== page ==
I have been in AIP for 1 year. Started reintroductiona at 9 months. I second the advice is tracking.
In addition to the list given on this article here is what I did and found helpful:
1- measured TSH / T3-T4 every 45 days for thyroxine dose adjustment
2- bought a Fitbit which automatically tracked: sleep, exercise and most importantly resting heart rate. When my body is “fighting back/ inflamed” my resting heart rate goes up and the the amount of time I spend on deep sleep vs light sleep increases. This has been very helpful for reintroduction phase.
Za – thanks for sharing what has helped you in the tracking department! I also like wearable trackers, as they make it easy to just go about your day and check out the data later.
There is also a terrific tracker I have called Whoop. It does more than Fitbit because it also tracks HRV, RHR, daily strain loads, REM and deep sleep and sleep efficiency and much more. Professional coaches use it to assess their atheletes’ performances. Super helpful data that allows me to understand the relationship between a low recovery day and if that correlates with foods or a detox protocol.
Roxanne, thanks for sharing!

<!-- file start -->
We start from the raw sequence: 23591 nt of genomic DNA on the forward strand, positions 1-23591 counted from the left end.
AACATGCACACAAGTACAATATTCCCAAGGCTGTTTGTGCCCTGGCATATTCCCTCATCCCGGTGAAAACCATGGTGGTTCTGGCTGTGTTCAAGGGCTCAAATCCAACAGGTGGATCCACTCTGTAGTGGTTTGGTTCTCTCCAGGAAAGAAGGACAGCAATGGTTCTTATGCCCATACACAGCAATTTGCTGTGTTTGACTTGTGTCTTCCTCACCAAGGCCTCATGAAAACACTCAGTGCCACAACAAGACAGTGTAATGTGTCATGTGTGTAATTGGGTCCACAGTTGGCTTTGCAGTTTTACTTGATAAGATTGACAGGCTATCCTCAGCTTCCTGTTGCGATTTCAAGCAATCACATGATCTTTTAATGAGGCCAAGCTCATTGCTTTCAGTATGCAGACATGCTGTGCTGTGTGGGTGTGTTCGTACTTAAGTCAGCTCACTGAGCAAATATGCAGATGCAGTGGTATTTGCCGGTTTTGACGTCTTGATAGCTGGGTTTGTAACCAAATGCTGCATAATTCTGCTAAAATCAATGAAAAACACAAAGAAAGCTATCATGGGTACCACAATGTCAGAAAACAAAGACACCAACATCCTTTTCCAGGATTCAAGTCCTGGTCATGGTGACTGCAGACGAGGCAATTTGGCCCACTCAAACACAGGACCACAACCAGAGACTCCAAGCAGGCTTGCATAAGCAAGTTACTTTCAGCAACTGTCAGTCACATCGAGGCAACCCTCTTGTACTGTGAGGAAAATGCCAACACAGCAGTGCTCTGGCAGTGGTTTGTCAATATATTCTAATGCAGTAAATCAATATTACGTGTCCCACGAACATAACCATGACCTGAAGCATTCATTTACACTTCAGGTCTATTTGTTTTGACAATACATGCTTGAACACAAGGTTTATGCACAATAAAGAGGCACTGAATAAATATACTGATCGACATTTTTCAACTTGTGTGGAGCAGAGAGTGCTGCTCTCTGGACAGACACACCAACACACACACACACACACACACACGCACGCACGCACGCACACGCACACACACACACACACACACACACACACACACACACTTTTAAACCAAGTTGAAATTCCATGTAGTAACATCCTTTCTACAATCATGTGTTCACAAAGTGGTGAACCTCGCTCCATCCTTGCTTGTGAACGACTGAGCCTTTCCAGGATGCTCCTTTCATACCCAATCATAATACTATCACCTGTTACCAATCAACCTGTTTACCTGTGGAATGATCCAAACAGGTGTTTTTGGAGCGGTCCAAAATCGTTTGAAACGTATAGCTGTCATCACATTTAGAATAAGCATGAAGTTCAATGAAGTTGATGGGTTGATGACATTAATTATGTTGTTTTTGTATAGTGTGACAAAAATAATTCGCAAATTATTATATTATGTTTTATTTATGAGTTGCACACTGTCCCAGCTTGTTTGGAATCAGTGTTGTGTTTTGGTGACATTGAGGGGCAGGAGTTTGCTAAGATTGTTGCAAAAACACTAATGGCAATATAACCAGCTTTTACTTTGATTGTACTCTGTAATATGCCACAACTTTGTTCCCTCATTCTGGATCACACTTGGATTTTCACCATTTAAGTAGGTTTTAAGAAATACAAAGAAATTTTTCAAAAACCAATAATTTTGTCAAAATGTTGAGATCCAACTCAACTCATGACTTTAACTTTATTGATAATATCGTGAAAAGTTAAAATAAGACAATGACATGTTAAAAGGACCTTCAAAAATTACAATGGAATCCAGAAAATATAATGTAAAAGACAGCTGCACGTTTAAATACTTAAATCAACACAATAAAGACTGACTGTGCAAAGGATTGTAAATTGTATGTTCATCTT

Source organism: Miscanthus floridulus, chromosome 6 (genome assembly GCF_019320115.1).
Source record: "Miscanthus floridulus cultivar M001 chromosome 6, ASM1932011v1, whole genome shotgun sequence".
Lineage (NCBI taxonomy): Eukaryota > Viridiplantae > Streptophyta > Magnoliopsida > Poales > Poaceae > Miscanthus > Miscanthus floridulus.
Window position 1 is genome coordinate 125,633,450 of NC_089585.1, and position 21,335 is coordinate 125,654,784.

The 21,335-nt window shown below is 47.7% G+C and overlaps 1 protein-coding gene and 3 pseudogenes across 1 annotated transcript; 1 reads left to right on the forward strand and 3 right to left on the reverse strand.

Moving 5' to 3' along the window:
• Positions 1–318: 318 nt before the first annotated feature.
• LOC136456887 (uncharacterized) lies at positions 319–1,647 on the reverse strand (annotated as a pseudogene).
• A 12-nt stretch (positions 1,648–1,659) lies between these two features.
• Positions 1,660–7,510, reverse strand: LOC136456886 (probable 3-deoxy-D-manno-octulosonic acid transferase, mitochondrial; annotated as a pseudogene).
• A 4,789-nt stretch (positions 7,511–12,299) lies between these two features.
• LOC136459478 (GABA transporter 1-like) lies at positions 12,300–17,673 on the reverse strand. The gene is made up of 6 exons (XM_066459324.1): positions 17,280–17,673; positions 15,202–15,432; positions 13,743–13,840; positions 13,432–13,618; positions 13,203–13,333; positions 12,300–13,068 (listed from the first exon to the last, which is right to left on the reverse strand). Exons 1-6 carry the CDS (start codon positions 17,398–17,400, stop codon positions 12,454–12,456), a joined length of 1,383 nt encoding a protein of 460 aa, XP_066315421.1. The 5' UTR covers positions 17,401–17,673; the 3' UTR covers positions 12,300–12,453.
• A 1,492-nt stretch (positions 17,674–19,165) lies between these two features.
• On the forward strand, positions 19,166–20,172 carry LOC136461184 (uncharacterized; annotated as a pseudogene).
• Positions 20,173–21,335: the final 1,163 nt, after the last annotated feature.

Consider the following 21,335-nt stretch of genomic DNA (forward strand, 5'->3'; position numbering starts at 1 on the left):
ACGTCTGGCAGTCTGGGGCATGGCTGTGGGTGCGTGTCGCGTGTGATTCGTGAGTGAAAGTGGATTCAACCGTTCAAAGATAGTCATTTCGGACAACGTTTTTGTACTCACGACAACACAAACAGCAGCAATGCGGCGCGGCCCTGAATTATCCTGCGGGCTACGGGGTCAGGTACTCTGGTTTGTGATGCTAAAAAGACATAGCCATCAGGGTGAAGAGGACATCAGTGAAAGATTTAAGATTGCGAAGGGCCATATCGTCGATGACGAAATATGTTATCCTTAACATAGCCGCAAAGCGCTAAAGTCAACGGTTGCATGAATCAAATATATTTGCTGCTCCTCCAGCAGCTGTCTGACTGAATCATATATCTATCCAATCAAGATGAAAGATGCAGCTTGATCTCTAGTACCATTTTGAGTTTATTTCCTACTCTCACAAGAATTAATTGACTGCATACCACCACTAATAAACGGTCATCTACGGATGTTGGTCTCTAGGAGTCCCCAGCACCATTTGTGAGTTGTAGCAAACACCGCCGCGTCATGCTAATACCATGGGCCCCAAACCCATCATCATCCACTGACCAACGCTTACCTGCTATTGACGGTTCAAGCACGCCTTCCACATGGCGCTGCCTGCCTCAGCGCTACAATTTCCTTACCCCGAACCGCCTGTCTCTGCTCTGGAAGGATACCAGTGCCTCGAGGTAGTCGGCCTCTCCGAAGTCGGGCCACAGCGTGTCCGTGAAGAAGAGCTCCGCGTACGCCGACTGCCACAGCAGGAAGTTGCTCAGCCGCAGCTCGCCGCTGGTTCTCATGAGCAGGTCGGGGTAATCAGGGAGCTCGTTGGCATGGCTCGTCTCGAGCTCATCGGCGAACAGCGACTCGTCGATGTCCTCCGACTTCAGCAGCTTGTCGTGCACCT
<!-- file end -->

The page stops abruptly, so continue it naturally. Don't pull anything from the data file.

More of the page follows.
Of equal importance with the AIP diet is seeing a Functional MD, Holistic MD or other Functional Practitioner that specializes in autoimmune and gut issues and who know exactly what to test. Hospital doctors are 15 years behind these holistic and functional doctors. Heavy metal testing, cortisol levels, adrenals, hormones, Vitamin D levels, TSH, T3, T4, Antibodies, and so much more. And heavy metals must be removed from the body. And it’s good to get the latter 4 tested about every 8 months or so. And following instructions and following through with appointments. (You can’t just go for one visit and think that’s going to fix everything. The body changes constantly with healing, and protocol has to be tweaked when flare-ups or other changes arise.) So developing a long-term relationship with a functional doctor and seeing that doctor a couple times a year (or more, as needed).